Other than playing much better from start to finish in this one as opposed to game three and other than putting themselves in a position to win the game, a positive takeaway was Keegan Murray, who managed to go 5 of 7 from beyond the arc, scoring 23 total points in all.
At the end of game three, when the final result was essentially certain, Murray hit a three. Meaningless as it may have seemed to some, it was critical because actually seeing a three-ball go down can do wonders for a young player’s rhythm, especially one who can impact a game with his outside shooting.
And that it did. Really, confidence was not the issue since the rookie out of Iowa has continuously powered through adversity and has a bunch of support behind him, so it was just a matter of finding the groove.
Part of what helped is Murray was more aggressive battling off the pressure Golden State’s defense has had on the dribble handoff game, which has limited Murray and Huerter’s three-point production. In this game, Murray got a few to fall.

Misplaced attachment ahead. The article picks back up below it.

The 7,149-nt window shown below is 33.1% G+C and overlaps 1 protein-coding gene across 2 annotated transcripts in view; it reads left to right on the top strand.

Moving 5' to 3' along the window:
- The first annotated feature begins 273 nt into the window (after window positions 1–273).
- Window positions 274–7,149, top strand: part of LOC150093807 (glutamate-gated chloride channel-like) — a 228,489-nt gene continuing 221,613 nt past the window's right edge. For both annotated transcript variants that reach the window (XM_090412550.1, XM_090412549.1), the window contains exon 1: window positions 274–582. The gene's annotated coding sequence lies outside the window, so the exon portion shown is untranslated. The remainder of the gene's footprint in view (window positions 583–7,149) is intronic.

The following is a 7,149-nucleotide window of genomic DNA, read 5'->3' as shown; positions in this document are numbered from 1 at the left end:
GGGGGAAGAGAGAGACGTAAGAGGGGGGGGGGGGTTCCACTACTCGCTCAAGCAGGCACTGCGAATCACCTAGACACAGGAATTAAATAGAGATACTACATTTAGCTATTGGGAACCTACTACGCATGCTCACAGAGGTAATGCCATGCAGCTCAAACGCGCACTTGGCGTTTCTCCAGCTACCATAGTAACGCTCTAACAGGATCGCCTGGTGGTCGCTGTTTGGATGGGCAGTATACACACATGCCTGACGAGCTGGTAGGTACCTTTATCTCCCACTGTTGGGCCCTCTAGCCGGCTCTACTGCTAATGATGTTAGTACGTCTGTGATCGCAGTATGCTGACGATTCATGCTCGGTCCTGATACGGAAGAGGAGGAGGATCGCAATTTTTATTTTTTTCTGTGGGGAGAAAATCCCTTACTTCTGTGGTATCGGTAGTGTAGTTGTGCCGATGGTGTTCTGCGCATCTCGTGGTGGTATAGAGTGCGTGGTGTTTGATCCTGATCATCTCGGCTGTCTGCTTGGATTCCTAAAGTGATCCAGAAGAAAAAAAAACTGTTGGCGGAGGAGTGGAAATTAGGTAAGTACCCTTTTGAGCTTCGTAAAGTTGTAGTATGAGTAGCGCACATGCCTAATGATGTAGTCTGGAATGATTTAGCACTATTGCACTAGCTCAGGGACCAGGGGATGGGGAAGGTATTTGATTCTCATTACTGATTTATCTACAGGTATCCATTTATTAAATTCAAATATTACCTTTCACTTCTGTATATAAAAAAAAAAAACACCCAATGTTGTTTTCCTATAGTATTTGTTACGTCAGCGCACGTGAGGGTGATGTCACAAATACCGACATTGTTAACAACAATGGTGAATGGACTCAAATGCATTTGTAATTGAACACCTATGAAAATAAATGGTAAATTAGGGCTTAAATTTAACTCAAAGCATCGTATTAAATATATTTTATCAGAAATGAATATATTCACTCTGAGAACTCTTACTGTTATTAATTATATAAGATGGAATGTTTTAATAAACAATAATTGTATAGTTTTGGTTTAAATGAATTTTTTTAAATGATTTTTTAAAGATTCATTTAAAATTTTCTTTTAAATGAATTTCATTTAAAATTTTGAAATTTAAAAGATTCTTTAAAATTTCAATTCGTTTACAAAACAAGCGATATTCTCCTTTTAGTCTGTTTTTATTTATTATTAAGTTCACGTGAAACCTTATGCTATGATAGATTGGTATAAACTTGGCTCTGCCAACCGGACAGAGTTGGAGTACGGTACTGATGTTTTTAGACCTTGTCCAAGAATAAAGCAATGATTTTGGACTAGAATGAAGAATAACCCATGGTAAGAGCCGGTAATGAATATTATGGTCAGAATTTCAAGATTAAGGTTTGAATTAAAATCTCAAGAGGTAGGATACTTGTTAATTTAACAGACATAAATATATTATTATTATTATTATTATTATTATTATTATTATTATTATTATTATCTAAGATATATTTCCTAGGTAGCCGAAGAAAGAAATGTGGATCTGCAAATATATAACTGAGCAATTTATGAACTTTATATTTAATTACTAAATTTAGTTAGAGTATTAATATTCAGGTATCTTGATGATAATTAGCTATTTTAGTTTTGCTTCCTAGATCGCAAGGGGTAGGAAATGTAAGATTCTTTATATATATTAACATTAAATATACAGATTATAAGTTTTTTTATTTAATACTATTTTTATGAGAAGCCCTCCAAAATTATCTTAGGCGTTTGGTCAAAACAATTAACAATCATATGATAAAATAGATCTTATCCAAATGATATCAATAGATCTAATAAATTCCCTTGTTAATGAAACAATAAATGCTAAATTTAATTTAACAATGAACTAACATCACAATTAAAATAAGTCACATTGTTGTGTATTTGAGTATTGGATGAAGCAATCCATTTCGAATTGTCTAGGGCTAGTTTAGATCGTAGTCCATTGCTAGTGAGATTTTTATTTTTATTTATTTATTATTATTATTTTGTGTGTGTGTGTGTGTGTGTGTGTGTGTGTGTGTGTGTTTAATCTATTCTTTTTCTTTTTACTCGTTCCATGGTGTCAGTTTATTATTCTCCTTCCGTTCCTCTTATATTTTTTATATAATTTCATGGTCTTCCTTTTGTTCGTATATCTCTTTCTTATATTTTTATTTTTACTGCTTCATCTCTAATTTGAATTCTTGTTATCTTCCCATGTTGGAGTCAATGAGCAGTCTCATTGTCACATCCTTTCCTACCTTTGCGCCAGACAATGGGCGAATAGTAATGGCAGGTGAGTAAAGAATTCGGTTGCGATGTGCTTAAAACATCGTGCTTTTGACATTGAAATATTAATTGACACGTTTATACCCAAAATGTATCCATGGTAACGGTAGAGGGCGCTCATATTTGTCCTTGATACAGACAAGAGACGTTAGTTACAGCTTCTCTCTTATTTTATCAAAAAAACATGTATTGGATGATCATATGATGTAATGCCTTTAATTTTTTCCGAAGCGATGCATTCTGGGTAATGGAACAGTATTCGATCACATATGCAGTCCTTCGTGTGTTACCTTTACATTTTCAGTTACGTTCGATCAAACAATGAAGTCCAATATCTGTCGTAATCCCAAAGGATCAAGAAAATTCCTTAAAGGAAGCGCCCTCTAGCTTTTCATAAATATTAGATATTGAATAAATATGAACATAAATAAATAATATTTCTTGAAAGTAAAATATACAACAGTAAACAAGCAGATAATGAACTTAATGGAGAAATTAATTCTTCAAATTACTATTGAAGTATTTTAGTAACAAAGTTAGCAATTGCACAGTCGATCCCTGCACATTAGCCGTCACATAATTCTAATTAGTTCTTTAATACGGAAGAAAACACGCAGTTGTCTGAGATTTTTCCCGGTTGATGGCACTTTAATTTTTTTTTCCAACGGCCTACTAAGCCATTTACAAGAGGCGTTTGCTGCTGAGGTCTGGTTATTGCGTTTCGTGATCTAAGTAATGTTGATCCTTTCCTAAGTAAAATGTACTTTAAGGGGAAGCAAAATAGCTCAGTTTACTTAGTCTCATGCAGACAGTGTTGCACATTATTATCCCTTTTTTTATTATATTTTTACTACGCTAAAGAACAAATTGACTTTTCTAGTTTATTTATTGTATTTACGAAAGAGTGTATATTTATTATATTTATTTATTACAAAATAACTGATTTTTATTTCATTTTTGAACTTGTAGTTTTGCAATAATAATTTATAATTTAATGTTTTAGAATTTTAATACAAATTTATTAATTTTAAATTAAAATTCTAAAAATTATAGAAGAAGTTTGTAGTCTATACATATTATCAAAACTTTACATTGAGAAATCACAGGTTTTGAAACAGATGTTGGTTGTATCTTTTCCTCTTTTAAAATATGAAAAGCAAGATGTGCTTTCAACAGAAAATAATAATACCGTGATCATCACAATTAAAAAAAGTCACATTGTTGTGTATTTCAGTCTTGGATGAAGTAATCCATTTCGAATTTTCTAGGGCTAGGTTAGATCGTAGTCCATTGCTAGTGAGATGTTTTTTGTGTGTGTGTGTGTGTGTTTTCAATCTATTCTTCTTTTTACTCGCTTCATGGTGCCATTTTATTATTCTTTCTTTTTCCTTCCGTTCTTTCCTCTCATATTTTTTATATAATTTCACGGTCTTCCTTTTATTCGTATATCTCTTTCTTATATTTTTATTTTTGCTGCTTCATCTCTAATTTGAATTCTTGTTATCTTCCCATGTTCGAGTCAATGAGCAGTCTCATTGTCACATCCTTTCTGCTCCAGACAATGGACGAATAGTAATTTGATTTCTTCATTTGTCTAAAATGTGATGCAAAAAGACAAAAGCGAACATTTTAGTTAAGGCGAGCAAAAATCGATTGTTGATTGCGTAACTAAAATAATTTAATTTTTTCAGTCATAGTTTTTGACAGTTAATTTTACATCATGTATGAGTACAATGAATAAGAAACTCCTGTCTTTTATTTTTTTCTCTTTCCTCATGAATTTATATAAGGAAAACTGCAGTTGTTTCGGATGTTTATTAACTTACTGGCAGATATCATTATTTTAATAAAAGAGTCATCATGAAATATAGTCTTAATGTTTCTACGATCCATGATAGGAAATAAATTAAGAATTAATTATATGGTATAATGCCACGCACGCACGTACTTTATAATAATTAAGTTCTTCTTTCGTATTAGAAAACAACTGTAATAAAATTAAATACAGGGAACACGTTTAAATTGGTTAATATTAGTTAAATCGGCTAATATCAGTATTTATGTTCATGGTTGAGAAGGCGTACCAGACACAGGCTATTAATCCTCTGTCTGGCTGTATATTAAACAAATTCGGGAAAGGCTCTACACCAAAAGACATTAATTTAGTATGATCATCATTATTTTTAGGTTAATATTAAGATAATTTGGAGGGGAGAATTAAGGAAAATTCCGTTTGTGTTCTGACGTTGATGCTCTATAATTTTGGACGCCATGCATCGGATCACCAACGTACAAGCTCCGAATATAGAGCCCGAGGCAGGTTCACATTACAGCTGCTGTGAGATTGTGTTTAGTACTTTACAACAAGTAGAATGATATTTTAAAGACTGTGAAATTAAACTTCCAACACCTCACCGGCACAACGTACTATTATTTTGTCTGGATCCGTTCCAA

“I think it’s just being aggressive,” the first-year forward noted postgame when asked about the success of some of those DHO looks. “I feel like they didn’t change anything that they normally did, I was just more aggressive coming off of it and it either led to a mid-range or a three or a dump off to Domas.”
The pace was an emphasis for this game as it is in every game for this team, and that includes half court pace. Being aggressive coming out of those handoffs is a terrific embodiment of the kind of pace Mike Brown wants in the half court.
The kid never faltered from putting shots up, and he’s had a commendable series on the glass. Even with his struggles—which were painfully apparent in the first three—there was no doubt he’d snap out of it.
With him coming out of his struggles, it finally helped his team shoot well from deep, which can be imperative in this series. Golden State’s first half, for instance, maintained striking distance on the scoreboard because of their three’s.
Shooting struggles for Barnes, Huerter
While Murray showed out, two of Sacramento’s top three outside shooters have yet to get it going. Harrison Barnes has gone 4 of 14 in the series (28.6%) while Kevin Huerter has hit just 3 of 20 from downtown (15.0%).
In game four, they combined for 1 of 7 with Huerter going just 0 of 1 in his 21 minutes on the floor.